Talking about desire and intimacy
Cathy: Do you have any thoughts, suggestions or ideas about educating people and increasing their awareness about issues with intimacy and MS?
Walker: I would urge couples to find a way to talk about what they are experiencing. One of the biggest challenges for me was my husband’s reluctance to talk about his emotions or the challenges he faced sexually. I could see his frustration but I don’t think I fully understood the feeling that his masculinity was being impacted by the loss of sensation in his lower body.
If a couple is talking about desire and intimacy they are then able to begin thinking creatively about how to meet each other’s needs. MS, aging, medication side effects and other stressors can lead to changes in sexual desire. It will require both parties to rethink intimacy and find new ways of pleasing each other. There are very capable sex therapists that work with couples that want to work on issues around intimacy. They can help facilitate conversations and suggest adaptive techniques or exercises to expand sexual intimacy. The American Association of Sexuality Educators, Counselors and Therapists (AASECT) have a list of certified therapists by state.
Cathy: Can you offer any advice?
Walker: The advice I offer anyone who comes to me with a question is to communicate with your partner. It takes work to sustain a relationship; a relationship where one partner has MS requires even more work. Fatigue and other symptoms, body image, concerns about how your partner perceives you, stress and all the other challenges of day-to-day life will make a fulfilling sex life more complicated — but the effort is worth it. Read up on intimacy and disabilities, check out books on sensuality, and redefine what it means to be intimate for you. There are options for achieving pleasure, orgasmic or not, that can be brought into your bedroom. Begin to think creatively about ways to give and receive pleasure beyond intercourse. This article I wrote, Does Chronic Illness Affect Your Sex Life? offers resources and helpful suggestions.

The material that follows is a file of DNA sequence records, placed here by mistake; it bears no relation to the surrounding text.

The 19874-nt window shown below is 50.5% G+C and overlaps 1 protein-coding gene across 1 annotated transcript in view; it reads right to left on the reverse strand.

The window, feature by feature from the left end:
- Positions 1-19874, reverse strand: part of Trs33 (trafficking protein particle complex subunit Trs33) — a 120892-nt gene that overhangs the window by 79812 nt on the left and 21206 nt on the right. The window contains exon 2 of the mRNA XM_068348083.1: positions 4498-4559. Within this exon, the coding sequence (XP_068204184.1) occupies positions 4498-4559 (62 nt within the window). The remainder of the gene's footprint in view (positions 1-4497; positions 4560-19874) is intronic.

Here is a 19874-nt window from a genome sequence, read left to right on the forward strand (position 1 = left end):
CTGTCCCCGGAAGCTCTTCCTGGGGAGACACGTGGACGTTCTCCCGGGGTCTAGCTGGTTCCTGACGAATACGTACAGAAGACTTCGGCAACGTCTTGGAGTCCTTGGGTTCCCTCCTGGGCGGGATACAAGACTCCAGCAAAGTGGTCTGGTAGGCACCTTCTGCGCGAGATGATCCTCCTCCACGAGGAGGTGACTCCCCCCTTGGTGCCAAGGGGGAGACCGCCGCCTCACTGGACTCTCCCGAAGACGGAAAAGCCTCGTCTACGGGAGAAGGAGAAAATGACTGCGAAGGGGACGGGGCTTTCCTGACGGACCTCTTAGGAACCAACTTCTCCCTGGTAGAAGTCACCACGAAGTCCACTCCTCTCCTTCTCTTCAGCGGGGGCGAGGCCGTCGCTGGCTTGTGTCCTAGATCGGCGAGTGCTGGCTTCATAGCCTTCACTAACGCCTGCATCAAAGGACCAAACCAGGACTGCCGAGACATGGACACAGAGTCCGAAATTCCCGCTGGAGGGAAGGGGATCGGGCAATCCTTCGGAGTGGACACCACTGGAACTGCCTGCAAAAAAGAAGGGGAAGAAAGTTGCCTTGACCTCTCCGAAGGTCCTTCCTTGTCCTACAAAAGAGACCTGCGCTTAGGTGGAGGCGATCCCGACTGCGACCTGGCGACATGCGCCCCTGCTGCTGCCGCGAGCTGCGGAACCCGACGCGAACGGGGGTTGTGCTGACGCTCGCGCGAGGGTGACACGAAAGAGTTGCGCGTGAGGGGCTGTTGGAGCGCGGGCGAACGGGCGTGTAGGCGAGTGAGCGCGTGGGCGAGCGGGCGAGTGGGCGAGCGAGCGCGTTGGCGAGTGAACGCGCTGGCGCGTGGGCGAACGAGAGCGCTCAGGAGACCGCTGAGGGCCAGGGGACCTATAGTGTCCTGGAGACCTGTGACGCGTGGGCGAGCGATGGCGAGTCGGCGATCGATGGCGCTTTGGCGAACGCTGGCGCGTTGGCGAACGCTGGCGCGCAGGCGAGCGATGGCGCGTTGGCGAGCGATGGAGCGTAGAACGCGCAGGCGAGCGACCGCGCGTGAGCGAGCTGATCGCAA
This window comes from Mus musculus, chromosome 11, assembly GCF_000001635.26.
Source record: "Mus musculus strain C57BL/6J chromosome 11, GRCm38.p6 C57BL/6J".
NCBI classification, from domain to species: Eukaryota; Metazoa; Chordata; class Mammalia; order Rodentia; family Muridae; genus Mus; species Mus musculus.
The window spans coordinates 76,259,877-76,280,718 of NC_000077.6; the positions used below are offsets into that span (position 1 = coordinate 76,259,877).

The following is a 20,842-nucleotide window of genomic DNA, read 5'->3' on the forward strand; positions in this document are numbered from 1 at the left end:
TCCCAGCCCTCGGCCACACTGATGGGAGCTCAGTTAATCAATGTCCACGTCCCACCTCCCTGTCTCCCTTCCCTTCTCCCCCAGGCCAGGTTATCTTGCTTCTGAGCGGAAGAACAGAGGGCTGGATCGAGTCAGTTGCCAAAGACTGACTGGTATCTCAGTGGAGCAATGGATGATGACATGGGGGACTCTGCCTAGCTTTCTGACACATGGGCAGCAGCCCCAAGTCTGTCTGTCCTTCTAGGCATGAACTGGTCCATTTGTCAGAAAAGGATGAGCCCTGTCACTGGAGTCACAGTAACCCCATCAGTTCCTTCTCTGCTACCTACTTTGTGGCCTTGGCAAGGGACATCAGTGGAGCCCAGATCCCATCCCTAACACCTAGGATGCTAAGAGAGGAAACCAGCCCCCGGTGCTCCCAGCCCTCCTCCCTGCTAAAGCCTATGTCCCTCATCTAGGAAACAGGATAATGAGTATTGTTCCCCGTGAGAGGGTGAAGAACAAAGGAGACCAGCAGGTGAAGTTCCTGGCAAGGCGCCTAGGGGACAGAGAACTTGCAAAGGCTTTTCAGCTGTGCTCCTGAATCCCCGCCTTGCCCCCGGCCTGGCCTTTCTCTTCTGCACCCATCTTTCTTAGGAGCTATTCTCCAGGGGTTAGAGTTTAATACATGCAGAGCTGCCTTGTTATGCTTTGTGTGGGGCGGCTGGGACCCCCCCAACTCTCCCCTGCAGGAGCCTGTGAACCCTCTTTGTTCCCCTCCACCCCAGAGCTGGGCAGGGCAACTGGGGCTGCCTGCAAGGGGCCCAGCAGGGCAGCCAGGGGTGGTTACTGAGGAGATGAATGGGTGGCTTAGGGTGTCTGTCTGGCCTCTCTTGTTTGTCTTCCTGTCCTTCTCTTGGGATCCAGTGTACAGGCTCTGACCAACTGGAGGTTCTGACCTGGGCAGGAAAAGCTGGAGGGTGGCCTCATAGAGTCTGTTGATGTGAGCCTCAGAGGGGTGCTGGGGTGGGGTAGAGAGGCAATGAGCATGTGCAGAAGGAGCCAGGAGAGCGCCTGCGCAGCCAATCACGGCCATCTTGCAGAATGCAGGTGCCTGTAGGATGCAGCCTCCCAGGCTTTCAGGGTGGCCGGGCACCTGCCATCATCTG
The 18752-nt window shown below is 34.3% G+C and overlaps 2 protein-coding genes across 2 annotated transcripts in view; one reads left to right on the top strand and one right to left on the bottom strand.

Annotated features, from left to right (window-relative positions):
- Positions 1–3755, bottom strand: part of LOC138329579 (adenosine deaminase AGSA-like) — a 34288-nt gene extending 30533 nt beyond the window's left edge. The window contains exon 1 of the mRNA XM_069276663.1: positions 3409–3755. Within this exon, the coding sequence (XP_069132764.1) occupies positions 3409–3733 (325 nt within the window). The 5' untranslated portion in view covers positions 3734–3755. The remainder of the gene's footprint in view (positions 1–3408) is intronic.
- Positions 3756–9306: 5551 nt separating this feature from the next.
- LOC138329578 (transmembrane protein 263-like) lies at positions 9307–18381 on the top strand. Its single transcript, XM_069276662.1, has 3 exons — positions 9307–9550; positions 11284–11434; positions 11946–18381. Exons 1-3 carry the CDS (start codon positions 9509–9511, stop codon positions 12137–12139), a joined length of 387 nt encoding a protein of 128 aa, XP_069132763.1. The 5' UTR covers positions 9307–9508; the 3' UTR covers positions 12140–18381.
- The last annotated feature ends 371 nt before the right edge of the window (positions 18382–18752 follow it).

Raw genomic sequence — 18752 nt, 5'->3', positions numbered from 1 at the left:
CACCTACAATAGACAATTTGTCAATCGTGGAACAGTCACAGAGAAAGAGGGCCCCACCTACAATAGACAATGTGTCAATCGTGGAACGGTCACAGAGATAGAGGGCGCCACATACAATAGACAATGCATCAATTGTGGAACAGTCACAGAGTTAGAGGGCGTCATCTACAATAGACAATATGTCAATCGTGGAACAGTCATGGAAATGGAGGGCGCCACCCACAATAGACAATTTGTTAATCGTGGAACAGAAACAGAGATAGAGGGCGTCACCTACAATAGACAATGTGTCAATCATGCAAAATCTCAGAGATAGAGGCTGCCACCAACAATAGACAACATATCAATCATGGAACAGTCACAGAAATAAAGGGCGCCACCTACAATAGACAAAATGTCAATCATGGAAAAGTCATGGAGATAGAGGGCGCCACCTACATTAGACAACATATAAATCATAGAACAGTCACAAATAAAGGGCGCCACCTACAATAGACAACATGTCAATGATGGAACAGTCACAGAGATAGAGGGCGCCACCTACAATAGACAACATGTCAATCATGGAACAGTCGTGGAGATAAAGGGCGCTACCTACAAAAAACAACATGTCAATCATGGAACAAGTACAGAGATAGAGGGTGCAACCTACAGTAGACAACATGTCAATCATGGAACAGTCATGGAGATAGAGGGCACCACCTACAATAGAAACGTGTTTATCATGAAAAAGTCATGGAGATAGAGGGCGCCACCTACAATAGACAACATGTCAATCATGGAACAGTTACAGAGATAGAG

Resources for information
Cathy: Are there any links or resources you can suggest for more information?
- Someone Like Me: Intimacy, Sexuality, and MS
- The Caregiver Space: Love and Intimacy in Caregiving has links to various websites.
Finding a balance
Cathy: Do you have any other thoughts or comments on intimacy and MS?
Walker: Being the ‘well’ one and/or the caregiver is hard. And, being cared for changes the power dynamic in a relationship. But it’s important to find a balance that nurtures both parties. I think intimacy is essential to a strong relationship — staying connected through touch, affection, and sexual activity can be a wonderful asset to a relationship. I often hear people say, I can live without sex. I question whether that is really the case or whether giving it up seems easier than confronting their sexual problems. When you’re living with a disability, yours or your partners, don’t let that part of your life slip away. We can be sexual beings in spite of a disability.